Reminder to vaccinate

Noting the community transmission of COVID-19 in Sydney, it is important to continue to encourage your patients and people aged 60 and over to book for their AstraZeneca vaccine. This includes those who have not yet received their first dose, and a reminder to those due for their second dose. Please make sure you book patients in for their second dose at the same time as their first dose.

The recommended interval between two doses of COVID-19 Vaccine AstraZeneca is 12 weeks. Shortening the interval from 12 weeks to no less than 4 weeks between doses is acceptable and may be appropriate in certain circumstances, for example, imminent travel or anticipated risk of COVID-19 exposure.

It is important to remind patients about their upcoming second dose appointment. A second dose flyer for patients receiving their COVID-19 vaccine is available for distribution.  

The ATAGI Clinical guidance on use of COVID-19 vaccine in Australia in 2021 (v5.1) states: “COVID-19 Vaccine AstraZeneca (AstraZeneca Pty Ltd) is provisionally registered in people aged ≥18 years and is given in a two-dose schedule. Efficacy against symptomatic COVID-19 ranges from about 62% to 73%, with the higher efficacy seen after a longer interval (12 weeks) between doses. Efficacy from day 22 after the first dose up until 12 weeks is about 73%.”

Expiring Doses of AstraZeneca Vaccine

Please check the batch expiry dates on your vaccines and rotate the stock appropriately to minimise the risk of expired vaccine doses.

There are three batches of AstraZeneca vaccine due to expire on 30 June 2021: PW40038 PV46672 PE40043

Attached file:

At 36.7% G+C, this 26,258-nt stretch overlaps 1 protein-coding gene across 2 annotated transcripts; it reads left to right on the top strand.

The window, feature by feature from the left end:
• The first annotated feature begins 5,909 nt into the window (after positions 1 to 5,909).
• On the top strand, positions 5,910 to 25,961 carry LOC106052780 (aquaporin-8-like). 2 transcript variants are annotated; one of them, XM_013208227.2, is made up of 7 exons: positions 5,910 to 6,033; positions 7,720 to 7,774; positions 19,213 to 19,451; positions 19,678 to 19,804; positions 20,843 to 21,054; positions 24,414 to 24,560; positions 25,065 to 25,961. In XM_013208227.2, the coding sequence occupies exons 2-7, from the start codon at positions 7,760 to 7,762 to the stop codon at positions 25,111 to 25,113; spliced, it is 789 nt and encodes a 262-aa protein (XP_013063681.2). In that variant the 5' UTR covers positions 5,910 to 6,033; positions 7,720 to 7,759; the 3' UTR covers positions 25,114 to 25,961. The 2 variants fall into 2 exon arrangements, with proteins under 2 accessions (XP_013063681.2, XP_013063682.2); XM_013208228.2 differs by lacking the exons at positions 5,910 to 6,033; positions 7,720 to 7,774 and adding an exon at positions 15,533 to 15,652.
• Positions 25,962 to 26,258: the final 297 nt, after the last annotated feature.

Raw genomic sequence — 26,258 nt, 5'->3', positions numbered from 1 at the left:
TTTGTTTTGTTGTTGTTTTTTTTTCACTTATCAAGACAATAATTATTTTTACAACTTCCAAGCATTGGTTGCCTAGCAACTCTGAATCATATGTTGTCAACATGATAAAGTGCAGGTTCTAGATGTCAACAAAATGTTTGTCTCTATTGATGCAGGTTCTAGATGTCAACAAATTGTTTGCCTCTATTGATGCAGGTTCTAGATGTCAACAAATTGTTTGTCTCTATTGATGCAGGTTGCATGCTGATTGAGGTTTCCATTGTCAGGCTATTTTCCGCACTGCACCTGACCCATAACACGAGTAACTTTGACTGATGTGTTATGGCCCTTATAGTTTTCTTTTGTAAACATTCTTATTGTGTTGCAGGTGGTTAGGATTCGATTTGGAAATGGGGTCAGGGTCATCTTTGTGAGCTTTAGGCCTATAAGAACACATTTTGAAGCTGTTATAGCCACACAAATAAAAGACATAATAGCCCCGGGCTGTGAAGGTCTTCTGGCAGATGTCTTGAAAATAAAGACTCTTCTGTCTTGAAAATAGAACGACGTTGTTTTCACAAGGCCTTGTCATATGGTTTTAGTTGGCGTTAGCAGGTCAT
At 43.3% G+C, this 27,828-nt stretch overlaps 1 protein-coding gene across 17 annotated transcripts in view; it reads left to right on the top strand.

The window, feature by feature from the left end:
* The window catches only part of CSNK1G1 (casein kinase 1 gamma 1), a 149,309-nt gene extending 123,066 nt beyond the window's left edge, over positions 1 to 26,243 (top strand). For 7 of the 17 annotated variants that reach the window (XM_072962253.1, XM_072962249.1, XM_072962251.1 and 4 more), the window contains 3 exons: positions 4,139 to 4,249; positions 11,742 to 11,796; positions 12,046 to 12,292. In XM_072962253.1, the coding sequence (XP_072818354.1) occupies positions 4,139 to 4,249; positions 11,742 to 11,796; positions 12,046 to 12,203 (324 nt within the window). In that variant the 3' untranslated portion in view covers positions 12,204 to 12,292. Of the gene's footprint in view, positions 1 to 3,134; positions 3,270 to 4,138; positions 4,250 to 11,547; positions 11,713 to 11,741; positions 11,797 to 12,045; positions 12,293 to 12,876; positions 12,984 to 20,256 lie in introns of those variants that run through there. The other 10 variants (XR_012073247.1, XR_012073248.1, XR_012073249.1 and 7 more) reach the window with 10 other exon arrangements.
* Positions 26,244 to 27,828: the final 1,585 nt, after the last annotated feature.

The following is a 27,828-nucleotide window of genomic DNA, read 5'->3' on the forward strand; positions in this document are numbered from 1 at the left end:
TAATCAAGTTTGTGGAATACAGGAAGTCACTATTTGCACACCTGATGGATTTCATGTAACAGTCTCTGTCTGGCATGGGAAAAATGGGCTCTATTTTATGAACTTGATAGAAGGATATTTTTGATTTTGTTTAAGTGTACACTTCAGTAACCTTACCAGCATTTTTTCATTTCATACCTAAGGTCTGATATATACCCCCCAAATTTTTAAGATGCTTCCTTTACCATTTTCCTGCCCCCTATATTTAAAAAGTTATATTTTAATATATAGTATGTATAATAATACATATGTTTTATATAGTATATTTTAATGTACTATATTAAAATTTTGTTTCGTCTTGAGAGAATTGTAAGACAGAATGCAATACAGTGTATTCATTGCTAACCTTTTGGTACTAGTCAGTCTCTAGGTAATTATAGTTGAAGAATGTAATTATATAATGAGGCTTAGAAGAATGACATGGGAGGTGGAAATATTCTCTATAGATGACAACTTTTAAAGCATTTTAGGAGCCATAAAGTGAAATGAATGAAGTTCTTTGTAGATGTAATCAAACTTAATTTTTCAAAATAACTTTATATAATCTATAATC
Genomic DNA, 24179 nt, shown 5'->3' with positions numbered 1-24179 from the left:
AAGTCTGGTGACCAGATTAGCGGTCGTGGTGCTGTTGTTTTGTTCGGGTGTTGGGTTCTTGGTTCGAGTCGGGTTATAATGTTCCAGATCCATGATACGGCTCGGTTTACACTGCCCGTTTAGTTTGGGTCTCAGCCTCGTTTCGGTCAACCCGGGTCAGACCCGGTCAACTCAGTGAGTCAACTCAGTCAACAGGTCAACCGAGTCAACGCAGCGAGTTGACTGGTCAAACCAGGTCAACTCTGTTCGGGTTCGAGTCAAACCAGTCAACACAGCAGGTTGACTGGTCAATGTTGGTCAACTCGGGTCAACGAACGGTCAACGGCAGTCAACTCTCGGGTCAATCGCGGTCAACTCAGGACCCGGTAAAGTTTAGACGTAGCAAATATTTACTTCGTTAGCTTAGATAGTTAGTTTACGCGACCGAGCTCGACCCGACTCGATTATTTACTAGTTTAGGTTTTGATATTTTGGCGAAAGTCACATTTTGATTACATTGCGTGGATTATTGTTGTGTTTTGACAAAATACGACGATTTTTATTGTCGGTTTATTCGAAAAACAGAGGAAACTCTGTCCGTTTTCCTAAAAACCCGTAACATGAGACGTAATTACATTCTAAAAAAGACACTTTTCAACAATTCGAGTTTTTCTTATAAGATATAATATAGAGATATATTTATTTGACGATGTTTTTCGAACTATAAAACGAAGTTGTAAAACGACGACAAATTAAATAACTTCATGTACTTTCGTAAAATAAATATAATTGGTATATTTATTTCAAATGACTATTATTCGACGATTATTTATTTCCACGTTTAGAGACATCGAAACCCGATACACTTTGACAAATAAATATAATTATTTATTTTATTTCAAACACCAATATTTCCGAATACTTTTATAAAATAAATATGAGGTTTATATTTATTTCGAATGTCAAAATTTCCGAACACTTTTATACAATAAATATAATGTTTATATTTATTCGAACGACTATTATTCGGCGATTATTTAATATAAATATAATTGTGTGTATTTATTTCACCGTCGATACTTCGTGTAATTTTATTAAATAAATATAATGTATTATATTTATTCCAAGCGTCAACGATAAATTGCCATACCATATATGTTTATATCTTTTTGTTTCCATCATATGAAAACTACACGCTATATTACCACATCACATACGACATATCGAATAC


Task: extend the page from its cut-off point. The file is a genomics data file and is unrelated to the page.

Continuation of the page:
Ensure that all wastage of vaccine (including expiration) is reported in your stock management forms. Any wastage greater than 5 vials should be reported to the VOC, and a wastage report should be completed.

Waste needs to be disposed of in accordance with the mandatory training, and vials must be disposed of in the provided sharps containers to ensure they cannot be accessed.

Promotion of COVID-19 vaccinations 

Recent TGA regulatory changes regarding the promotion of approved COVID-19 vaccines clarify the way healthcare professionals can communicate to the public about COVID-19 vaccines and gives greater flexibility to openly discuss vaccination.

The updated TGA regulations and guidance permits health practitioners, and others, to develop their own materials to communicate publicly about COVID-19 vaccines, within particular bounds. The TGA’s guidance states that the materials must not make statements that are misleading or deceptive, claim that vaccination is totally safe, or compare the different types of COVID-19 vaccines.

Practice Incentives Payments (PIP)